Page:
19 Jun 2016

Mental health seclusion a 'national shame'

8:38 am on 19 June 2016

The Mental Health Foundation says the "barbaric" use of seclusion for patients who are in long-term care is a cause for national shame.

A report from Chief Ombudsman Peter Boshier found the detention of 35-year-old Ashley Peacock in a tiny room, with just a mattress and urine bottle, was cruel, inhuman and degrading.

The parents of an autistic man who spends most of his day locked in (isolation) an isolated mental health unit, are demanding his release, saying he is not a risk.

Ashley Peacock Photo: SUPPLIED / David Peacock

Mental Health Foundation chief executive Shaun Robinson said seclusion was completely inappropriate and should be a thing of the past.

"There seems to be a fairly minimal commitment by government and by many DHBs to actually ending this, what is really quite a barbaric practice."

He said money, resources and commitment needed to be put towards alternatives to seclusion.

(L) Nick Laing GM of Operations Aids Foundation. (R) Shaun Robinson  Executive Director Aids Foundation.

Mental Health Foundation chief executive Shaun Robinson Photo: RNZ / David Steemson

Mr Peacock's parents have demanded his release, and he has received support from the Green Party, the Human Rights Commission, and severe-autism specialists.

Judge Boshier's report, based on visits made to the Tāwhirimātea Unit run by Capital and Coast DHB, was made public under the Official Information Act on Friday.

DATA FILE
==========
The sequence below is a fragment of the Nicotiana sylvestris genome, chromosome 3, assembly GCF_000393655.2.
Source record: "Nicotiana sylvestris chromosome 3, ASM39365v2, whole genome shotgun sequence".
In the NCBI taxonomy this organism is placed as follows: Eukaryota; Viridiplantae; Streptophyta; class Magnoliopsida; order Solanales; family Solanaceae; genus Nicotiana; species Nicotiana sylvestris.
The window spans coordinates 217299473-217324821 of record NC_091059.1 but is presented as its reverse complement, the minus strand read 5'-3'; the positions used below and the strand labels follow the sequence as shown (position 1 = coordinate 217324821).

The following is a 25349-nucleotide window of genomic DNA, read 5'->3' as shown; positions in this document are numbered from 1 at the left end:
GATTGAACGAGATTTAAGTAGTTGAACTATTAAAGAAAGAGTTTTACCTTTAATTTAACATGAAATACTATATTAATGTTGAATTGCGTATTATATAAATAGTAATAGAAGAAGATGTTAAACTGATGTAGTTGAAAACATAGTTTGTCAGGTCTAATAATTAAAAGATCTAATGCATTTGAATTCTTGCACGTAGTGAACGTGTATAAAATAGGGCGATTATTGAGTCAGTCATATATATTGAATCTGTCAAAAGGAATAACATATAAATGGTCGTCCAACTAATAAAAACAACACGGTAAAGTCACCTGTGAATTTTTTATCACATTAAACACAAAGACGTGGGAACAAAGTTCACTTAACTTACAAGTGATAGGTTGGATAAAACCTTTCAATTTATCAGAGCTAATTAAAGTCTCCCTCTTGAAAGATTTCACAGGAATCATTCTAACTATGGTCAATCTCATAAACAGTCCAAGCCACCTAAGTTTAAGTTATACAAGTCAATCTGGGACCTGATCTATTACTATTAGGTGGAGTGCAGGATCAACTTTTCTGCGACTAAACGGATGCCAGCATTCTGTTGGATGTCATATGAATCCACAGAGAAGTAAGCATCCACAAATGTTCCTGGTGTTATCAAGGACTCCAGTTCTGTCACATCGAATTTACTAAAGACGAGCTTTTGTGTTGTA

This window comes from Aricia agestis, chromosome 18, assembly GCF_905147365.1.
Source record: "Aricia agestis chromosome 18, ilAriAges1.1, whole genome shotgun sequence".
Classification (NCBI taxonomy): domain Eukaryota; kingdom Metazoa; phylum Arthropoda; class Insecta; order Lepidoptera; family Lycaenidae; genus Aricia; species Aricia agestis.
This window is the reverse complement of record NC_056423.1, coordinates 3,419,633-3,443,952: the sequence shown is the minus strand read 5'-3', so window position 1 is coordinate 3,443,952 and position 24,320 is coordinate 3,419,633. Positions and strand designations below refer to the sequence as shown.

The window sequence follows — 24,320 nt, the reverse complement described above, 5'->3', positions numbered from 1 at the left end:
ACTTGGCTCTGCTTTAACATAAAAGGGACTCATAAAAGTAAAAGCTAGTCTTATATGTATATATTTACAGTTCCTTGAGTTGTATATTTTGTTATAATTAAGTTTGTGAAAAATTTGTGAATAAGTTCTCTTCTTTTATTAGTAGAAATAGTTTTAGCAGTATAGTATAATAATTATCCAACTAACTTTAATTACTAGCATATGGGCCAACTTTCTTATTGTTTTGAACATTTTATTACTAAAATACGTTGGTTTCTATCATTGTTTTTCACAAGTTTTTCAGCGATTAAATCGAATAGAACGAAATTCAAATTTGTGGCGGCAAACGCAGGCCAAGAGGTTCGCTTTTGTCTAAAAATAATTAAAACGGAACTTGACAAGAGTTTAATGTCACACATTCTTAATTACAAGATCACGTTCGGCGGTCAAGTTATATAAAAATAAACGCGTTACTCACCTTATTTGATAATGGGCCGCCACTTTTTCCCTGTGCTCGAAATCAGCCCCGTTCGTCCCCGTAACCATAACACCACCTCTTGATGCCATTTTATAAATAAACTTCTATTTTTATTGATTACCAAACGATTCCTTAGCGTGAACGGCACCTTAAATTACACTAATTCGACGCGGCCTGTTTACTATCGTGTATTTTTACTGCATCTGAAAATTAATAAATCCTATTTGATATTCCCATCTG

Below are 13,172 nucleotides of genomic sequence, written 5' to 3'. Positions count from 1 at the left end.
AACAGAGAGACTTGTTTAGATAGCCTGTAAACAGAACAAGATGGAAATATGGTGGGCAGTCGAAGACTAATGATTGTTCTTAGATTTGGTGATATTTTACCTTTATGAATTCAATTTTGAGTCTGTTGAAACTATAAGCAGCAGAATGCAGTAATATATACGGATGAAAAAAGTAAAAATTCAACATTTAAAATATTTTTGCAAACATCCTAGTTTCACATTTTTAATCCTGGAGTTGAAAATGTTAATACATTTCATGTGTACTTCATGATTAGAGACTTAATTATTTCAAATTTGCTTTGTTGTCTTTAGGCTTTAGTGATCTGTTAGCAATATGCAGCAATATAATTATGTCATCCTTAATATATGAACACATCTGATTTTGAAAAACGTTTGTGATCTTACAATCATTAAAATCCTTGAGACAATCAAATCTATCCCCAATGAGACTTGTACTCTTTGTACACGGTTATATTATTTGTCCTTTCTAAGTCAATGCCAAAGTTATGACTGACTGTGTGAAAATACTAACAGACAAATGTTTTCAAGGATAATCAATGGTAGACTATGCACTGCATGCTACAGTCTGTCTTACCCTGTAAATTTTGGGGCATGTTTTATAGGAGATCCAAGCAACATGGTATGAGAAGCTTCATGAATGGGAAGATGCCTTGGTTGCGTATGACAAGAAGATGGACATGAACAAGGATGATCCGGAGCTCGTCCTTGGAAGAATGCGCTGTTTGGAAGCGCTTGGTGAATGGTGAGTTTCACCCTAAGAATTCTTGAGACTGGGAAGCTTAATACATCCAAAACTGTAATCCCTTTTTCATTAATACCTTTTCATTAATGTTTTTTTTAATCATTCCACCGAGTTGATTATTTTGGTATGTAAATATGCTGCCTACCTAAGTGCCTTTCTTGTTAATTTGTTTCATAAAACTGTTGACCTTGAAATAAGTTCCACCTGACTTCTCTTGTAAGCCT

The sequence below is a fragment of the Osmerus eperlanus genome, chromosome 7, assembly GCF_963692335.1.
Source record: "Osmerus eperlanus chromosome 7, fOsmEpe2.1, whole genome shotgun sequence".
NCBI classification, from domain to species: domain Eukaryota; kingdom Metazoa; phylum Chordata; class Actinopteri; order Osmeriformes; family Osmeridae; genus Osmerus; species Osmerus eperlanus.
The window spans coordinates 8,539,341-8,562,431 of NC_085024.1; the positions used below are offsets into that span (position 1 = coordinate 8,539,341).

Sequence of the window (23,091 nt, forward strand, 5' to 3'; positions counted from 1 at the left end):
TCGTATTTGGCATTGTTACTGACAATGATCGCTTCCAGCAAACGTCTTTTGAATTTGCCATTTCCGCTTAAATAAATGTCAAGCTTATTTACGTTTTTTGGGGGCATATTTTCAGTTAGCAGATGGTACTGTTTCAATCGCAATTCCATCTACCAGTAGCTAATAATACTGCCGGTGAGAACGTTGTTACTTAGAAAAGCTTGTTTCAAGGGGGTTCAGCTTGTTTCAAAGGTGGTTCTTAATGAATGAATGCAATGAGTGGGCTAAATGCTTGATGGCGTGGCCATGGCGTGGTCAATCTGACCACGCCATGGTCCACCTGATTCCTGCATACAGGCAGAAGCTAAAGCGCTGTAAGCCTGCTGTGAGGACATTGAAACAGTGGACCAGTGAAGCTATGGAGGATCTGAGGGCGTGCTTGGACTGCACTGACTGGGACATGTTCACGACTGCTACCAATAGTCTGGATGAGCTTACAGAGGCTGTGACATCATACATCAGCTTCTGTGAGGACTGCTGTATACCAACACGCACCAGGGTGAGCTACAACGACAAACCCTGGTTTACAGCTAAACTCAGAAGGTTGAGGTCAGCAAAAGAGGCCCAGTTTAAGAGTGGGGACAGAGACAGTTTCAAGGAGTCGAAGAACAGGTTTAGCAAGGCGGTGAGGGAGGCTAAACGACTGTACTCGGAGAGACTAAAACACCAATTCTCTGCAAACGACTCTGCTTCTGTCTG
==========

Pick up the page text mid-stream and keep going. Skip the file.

It recommended Mr Peacock be moved urgently to a more appropriate facility, but also noted that recommendation had already been made twice.

07062016 Photo: Radio NZ/Rebekah Parsons-King. Mental health unit Ashley Peacock is being held in is the Capital & Coast District Health Board's Tawhirimatea unit.

Photo: RNZ / Rebekah Parsons-King

Greens urge mental health system inquiry

The Green Party said the lack of action over Mr Peacock's treatment revealed systemic problems within mental health services.

Green MP, Kevin Hague, called for an inquiry into the country's mental health care, and said this was another case where the Health Minister was satisfied with substandard care.

"The DHB it seems to me is saying it's all too complicated as a bit of a rationale for their having done nothing.

Minister Coleman simply has to decide which side he's on. Is this acceptable to him - because if it isn't acceptable to him then he must act."

He said many of the problems stemmed from a lack of resources and oversight of the sector.

Associate Health Minister Sam Lotu-Iiga said yesterday the ministry had reassured him Mr Peacock was being cared for in the best way possible, being held in seclusion for only an hour per day on average.

Call to re-establish Mental Health Commission

Auckland University mental health lecturer Anthony O'Brien said re-establishing the Mental Health Commission would be a step in the right direction.

"We have people held in detention for reasons of mental illness and that's very contentious," he said.

"That's why we need to have good oversight of the rights of people who are held in that way and disestablish the Mental Health Commission I think has been a step backwards for the rights of people with mental illness."

Mr O'Brien said Mr Peacock's case was extremely complex, but a solution needed to be found urgently.